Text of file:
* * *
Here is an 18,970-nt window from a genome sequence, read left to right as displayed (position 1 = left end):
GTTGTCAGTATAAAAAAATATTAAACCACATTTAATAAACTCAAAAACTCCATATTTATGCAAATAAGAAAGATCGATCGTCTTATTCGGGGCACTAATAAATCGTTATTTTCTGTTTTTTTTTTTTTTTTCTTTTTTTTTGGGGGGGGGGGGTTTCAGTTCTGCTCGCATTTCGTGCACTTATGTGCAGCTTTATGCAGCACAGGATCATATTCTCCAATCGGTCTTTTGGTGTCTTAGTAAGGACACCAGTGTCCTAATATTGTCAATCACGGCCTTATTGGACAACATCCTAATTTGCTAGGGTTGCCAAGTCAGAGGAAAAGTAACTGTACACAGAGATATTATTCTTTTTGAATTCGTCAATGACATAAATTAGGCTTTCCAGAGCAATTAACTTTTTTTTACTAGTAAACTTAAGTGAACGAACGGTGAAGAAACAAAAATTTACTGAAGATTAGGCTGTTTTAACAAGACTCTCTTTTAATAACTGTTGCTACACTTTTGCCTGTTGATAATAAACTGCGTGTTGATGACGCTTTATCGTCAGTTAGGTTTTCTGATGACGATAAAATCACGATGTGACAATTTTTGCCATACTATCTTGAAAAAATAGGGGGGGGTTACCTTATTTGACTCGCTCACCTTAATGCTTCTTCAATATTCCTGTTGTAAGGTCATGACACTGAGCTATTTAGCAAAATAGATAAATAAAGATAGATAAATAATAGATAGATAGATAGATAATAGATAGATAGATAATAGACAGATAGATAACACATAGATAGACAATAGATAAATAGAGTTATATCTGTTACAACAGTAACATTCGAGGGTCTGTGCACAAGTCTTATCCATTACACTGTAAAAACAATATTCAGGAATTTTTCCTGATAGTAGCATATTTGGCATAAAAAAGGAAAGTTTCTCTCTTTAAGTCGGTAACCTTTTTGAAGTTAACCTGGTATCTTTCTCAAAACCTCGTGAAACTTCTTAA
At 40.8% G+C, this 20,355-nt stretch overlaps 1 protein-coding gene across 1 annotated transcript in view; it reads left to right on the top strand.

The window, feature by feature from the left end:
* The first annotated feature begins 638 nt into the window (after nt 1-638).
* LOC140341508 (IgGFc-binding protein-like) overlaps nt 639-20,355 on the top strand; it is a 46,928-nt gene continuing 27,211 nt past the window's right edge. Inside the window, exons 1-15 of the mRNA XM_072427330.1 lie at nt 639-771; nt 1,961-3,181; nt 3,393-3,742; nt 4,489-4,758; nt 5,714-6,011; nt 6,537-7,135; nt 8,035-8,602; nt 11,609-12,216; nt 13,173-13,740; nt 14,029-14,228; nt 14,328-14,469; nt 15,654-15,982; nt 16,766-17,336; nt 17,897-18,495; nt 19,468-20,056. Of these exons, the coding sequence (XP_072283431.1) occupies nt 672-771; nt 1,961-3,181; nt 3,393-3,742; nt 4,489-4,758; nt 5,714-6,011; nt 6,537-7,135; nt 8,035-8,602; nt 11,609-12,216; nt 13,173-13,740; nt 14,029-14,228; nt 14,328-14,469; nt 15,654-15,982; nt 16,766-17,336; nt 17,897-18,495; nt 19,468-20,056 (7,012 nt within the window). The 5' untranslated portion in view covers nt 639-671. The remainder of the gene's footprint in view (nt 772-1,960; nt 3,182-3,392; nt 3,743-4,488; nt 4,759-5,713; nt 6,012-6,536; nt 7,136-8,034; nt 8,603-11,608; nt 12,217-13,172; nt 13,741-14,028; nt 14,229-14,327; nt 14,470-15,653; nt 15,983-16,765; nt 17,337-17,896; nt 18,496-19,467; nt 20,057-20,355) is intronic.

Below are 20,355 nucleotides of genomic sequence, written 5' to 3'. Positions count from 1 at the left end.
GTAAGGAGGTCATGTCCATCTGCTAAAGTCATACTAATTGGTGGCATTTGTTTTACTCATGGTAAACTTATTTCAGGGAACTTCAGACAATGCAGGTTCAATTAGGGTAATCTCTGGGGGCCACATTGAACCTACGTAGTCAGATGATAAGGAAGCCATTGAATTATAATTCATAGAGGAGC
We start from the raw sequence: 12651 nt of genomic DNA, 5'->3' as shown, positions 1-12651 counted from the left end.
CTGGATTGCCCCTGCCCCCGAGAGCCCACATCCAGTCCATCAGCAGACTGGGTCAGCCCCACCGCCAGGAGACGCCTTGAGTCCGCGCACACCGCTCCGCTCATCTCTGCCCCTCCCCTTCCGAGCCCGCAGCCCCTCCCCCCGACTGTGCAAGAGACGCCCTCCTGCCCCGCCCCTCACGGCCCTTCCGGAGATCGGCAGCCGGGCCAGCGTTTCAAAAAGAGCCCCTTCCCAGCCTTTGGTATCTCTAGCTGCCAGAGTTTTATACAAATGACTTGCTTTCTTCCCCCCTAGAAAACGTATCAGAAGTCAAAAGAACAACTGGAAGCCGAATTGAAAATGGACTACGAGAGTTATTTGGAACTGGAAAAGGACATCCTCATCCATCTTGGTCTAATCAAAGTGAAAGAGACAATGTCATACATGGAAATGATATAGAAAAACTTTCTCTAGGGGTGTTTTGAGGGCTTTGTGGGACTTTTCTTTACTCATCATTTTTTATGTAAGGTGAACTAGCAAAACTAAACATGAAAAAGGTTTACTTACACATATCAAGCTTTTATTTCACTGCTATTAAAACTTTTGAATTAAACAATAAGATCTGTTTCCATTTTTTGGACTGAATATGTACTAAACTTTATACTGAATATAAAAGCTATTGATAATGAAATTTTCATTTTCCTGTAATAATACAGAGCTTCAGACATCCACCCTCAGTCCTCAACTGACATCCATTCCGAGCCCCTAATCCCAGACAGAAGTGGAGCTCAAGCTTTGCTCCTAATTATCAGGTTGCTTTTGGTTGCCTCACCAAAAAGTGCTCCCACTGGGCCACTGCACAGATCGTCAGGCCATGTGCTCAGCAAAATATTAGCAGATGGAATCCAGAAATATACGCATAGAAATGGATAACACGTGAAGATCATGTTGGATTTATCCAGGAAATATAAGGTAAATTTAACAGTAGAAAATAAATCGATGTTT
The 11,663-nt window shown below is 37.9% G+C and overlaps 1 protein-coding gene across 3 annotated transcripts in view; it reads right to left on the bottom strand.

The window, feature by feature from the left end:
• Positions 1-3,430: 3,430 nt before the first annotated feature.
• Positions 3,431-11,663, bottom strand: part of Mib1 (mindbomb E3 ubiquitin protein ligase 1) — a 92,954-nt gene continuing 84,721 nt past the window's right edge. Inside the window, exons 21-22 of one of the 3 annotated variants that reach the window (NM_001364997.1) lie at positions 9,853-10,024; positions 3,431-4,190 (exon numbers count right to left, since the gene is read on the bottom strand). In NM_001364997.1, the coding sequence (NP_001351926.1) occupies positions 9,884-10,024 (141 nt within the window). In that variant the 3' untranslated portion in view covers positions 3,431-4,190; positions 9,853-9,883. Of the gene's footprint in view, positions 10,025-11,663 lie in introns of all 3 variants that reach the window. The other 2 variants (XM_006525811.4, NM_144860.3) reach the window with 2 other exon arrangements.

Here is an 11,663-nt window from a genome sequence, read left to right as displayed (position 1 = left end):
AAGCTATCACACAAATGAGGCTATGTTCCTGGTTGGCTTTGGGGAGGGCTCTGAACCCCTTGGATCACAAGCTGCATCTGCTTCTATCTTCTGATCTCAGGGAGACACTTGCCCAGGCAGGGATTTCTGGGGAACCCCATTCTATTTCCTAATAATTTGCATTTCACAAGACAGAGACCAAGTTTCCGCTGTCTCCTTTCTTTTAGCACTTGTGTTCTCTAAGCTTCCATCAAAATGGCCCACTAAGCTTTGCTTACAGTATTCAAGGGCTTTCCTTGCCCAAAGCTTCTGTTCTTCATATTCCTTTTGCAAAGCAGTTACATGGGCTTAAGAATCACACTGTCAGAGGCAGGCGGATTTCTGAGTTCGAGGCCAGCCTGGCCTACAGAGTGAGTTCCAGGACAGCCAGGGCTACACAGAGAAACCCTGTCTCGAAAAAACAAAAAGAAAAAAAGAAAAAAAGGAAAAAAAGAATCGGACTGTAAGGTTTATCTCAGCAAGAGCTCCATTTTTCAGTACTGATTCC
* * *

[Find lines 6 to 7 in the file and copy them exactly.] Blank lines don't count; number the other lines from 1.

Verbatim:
* LOC140341508 (IgGFc-binding protein-like) overlaps nt 639-20,355 on the top strand; it is a 46,928-nt gene continuing 27,211 nt past the window's right edge. Inside the window, exons 1-15 of the mRNA XM_072427330.1 lie at nt 639-771; nt 1,961-3,181; nt 3,393-3,742; nt 4,489-4,758; nt 5,714-6,011; nt 6,537-7,135; nt 8,035-8,602; nt 11,609-12,216; nt 13,173-13,740; nt 14,029-14,228; nt 14,328-14,469; nt 15,654-15,982; nt 16,766-17,336; nt 17,897-18,495; nt 19,468-20,056. Of these exons, the coding sequence (XP_072283431.1) occupies nt 672-771; nt 1,961-3,181; nt 3,393-3,742; nt 4,489-4,758; nt 5,714-6,011; nt 6,537-7,135; nt 8,035-8,602; nt 11,609-12,216; nt 13,173-13,740; nt 14,029-14,228; nt 14,328-14,469; nt 15,654-15,982; nt 16,766-17,336; nt 17,897-18,495; nt 19,468-20,056 (7,012 nt within the window). The 5' untranslated portion in view covers nt 639-671. The remainder of the gene's footprint in view (nt 772-1,960; nt 3,182-3,392; nt 3,743-4,488; nt 4,759-5,713; nt 6,012-6,536; nt 7,136-8,034; nt 8,603-11,608; nt 12,217-13,172; nt 13,741-14,028; nt 14,229-14,327; nt 14,470-15,653; nt 15,983-16,765; nt 17,337-17,896; nt 18,496-19,467; nt 20,057-20,355) is intronic.

Below are 20,355 nucleotides of genomic sequence, written 5' to 3'. Positions count from 1 at the left end.